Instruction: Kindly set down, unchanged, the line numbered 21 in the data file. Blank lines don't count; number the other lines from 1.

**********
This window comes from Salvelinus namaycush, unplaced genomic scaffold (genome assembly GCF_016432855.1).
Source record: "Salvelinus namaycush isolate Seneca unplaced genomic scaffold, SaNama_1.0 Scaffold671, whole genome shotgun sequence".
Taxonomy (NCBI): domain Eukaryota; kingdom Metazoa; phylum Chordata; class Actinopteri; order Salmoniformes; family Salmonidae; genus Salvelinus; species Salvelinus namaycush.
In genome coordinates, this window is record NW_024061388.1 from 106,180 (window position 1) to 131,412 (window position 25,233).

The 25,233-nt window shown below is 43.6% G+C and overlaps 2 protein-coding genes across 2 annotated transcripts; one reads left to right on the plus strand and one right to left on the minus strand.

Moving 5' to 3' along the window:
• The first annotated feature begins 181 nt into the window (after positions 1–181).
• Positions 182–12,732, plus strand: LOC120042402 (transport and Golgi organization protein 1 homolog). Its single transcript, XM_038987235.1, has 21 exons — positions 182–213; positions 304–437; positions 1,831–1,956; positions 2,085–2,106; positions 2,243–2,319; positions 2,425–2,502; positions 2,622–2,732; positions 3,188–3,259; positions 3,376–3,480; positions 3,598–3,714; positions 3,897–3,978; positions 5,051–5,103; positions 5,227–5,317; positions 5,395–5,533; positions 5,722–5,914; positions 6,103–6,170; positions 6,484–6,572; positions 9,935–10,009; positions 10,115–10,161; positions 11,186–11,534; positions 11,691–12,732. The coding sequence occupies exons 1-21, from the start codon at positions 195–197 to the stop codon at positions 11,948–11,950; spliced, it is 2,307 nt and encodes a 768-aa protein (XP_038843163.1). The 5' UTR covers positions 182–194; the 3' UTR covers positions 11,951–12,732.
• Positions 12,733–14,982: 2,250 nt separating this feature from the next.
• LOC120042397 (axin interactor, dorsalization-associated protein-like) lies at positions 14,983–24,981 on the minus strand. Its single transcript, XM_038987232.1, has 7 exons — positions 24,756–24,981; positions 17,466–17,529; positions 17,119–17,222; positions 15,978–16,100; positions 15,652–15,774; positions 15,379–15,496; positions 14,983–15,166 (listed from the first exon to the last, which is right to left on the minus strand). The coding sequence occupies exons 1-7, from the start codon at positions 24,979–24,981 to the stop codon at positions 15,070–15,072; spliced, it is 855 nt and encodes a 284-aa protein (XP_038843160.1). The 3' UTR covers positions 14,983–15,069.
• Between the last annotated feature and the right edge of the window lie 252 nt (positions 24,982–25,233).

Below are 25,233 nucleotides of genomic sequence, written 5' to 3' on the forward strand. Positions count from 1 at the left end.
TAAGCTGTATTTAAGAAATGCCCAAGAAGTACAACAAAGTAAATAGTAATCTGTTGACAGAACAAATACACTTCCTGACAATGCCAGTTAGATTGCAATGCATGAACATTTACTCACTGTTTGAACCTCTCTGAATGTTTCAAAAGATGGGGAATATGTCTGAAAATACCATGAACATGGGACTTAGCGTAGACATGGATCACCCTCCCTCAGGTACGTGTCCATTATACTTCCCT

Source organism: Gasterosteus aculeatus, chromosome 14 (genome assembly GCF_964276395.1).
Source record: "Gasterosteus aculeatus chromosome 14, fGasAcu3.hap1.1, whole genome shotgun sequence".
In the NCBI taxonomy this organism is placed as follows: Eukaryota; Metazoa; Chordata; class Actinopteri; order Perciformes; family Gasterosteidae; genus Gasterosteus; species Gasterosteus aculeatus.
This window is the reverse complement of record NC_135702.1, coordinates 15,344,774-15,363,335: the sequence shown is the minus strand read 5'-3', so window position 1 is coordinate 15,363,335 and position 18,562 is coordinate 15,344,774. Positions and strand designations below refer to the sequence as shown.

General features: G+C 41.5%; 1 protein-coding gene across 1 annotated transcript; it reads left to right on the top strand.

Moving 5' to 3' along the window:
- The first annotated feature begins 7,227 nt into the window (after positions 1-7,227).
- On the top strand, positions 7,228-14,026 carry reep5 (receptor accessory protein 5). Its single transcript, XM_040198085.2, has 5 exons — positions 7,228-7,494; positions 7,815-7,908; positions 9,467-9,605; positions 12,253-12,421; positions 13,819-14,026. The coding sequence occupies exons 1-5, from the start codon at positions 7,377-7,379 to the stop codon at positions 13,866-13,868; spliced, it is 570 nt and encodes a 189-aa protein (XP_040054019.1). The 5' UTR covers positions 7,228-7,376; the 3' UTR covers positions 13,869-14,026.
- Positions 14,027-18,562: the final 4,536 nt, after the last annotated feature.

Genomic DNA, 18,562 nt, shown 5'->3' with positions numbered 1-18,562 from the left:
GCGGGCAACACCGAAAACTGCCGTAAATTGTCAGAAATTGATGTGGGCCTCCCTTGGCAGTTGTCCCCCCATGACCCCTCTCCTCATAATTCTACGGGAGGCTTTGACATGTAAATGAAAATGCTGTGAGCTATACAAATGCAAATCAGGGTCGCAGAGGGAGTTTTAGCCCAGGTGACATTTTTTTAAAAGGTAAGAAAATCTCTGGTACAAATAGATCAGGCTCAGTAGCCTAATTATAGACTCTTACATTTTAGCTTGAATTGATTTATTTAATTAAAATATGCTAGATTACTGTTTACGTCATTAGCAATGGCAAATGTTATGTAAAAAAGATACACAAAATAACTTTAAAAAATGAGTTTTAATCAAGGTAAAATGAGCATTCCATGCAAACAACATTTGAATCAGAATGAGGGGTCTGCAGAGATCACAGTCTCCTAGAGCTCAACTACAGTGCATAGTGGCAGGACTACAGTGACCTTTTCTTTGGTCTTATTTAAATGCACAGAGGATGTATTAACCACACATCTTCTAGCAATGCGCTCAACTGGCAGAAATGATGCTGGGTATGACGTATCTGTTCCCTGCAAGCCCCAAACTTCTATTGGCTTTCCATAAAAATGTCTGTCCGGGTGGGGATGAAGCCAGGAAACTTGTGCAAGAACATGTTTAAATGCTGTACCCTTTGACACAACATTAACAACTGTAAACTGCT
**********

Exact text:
- On the top strand, positions 7,228-14,026 carry reep5 (receptor accessory protein 5). Its single transcript, XM_040198085.2, has 5 exons — positions 7,228-7,494; positions 7,815-7,908; positions 9,467-9,605; positions 12,253-12,421; positions 13,819-14,026. The coding sequence occupies exons 1-5, from the start codon at positions 7,377-7,379 to the stop codon at positions 13,866-13,868; spliced, it is 570 nt and encodes a 189-aa protein (XP_040054019.1). The 5' UTR covers positions 7,228-7,376; the 3' UTR covers positions 13,869-14,026.